The exploitation of ion confinement for the development of a new kind of portable atomic frequency standard was first proposed by Major in 1969 as an approach that promised extraordinary accuracy in a light, compact device suitable for aerospace applications (Major, 1969). It was predicted that a microwave resonance of unprecedented spectral resolution was possible at around 40.5 GHz on mercury ions of isotopic mass 199, when observed under the perturbation-free environment of field confinement in vacuum, where free observation times of tens of seconds were routinely obtainable. Moreover, the relatively large mass of the mercury ion has the further advantage of a small (second-order) Doppler width for a given distribution of kinetic energy, a subject we will consider in greater detail later. The resonance is at the high end of the microwave region of the spectrum, where for a given line width the resonance Q is high, and yet falls in a range that can conveniently be reached by common frequency-synthesis techniques. Finally, the short wavelength of the resonant microwave field (7.4 mm) permits the physical dimensions of the microwave components to be correspondingly small. For all these reasons it was argued that the choice of mercury is particularly suited to fully exploit the new technique of field confinement in the development of a spacecraft clock.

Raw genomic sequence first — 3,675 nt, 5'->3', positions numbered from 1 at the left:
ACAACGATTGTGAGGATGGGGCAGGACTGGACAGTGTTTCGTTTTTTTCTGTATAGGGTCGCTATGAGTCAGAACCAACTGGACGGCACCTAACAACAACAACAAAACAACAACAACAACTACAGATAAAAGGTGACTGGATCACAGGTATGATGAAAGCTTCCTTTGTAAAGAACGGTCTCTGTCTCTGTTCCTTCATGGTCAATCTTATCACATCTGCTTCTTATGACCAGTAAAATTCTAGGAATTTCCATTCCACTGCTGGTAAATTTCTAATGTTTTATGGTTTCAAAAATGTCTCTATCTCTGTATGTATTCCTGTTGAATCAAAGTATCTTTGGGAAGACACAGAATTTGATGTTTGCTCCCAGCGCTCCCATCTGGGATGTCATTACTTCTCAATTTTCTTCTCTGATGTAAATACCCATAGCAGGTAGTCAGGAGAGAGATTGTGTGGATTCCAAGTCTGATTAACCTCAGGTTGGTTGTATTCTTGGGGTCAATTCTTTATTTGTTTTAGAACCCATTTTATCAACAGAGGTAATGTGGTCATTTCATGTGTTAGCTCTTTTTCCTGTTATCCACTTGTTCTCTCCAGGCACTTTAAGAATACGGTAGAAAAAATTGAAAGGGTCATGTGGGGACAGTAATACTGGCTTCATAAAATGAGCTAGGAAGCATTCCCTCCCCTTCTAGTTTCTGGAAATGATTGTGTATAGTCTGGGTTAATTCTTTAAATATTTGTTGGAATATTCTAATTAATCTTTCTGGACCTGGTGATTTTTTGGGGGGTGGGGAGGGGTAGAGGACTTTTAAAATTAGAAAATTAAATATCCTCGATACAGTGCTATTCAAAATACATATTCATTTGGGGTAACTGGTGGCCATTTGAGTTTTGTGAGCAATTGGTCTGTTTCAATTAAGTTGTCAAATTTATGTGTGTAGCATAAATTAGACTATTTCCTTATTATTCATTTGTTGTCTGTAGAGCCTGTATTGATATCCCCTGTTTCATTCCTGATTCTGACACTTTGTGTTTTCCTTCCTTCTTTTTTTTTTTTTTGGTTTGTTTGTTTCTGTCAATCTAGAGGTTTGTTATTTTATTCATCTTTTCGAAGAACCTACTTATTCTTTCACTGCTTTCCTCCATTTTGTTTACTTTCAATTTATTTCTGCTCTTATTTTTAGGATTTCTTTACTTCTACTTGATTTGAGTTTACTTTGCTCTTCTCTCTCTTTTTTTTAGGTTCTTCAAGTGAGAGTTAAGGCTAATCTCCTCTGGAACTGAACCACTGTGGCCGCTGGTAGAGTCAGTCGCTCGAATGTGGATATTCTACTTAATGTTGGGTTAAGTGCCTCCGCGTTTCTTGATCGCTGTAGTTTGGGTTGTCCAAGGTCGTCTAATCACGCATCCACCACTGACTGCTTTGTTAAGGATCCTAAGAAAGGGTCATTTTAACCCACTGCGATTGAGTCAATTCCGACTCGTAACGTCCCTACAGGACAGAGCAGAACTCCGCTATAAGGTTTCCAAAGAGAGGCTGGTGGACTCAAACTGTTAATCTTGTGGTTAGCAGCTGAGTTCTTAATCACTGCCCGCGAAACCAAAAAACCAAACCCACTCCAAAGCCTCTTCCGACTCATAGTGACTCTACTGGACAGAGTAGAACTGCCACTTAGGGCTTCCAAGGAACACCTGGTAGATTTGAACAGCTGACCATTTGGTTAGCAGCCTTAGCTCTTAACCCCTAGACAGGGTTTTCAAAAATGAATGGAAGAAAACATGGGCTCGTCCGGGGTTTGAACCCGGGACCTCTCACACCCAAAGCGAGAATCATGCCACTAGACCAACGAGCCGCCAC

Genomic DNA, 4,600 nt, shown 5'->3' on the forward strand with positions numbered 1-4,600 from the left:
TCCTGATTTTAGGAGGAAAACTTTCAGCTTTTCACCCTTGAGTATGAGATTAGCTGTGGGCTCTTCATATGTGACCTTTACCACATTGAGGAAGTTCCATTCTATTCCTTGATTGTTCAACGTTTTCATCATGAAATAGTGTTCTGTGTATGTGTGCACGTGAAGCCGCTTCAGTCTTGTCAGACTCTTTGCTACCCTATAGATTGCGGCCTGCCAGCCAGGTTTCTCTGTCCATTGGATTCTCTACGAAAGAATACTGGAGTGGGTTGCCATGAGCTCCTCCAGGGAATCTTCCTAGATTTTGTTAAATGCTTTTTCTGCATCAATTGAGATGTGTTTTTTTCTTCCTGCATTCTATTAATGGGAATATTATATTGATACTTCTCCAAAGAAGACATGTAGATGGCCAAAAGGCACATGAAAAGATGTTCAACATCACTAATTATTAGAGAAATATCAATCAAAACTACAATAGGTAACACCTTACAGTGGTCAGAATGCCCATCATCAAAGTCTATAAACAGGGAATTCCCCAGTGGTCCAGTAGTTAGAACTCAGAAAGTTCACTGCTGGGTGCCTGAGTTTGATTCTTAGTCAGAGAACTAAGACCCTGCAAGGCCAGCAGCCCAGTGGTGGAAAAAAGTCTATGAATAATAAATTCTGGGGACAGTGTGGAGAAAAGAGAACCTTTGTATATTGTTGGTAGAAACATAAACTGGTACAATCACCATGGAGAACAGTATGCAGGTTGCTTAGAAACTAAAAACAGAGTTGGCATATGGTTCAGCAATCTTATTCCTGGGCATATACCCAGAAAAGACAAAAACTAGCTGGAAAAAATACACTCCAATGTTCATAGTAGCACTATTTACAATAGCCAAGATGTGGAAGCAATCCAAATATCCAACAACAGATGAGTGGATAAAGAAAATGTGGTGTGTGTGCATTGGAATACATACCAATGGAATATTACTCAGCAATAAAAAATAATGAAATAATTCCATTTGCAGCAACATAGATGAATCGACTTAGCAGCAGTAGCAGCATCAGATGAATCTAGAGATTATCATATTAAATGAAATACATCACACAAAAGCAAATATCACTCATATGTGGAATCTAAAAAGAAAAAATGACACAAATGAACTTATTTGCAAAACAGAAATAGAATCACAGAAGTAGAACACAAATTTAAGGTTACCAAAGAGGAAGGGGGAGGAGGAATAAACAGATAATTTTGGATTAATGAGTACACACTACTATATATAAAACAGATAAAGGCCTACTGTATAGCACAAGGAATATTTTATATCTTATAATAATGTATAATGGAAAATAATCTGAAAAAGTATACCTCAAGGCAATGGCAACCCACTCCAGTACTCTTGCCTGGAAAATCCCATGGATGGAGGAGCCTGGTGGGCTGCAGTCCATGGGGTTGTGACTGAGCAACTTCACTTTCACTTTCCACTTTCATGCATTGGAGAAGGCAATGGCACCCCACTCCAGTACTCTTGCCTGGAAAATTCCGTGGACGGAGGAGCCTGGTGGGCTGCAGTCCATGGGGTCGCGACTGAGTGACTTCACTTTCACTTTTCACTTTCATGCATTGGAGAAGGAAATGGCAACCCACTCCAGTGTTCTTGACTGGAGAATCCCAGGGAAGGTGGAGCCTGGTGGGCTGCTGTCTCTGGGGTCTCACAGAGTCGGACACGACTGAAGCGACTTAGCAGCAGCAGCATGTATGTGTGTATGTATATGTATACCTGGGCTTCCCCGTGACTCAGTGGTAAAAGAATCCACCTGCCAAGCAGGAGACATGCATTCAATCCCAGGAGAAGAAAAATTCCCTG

KeywordsShot Noise Microwave Field Trapping Region Paul Trap Crystal Oscillator
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